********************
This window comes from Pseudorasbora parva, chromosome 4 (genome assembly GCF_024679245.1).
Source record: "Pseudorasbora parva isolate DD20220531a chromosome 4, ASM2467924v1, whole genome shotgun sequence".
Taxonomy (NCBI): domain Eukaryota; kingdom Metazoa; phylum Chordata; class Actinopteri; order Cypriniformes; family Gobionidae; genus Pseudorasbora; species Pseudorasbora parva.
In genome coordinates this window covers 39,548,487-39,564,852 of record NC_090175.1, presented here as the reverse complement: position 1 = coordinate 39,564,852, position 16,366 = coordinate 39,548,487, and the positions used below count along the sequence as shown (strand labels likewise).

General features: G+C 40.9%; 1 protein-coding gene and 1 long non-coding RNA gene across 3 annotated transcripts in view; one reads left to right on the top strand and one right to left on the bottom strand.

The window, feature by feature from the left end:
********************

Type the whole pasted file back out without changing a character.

This window comes from Pseudorasbora parva, chromosome 4 (genome assembly GCF_024679245.1).
Source record: "Pseudorasbora parva isolate DD20220531a chromosome 4, ASM2467924v1, whole genome shotgun sequence".
Taxonomy (NCBI): domain Eukaryota; kingdom Metazoa; phylum Chordata; class Actinopteri; order Cypriniformes; family Gobionidae; genus Pseudorasbora; species Pseudorasbora parva.
In genome coordinates this window covers 39,548,487-39,564,852 of record NC_090175.1, presented here as the reverse complement: position 1 = coordinate 39,564,852, position 16,366 = coordinate 39,548,487, and the positions used below count along the sequence as shown (strand labels likewise).

General features: G+C 40.9%; 1 protein-coding gene and 1 long non-coding RNA gene across 3 annotated transcripts in view; one reads left to right on the top strand and one right to left on the bottom strand.

The window, feature by feature from the left end: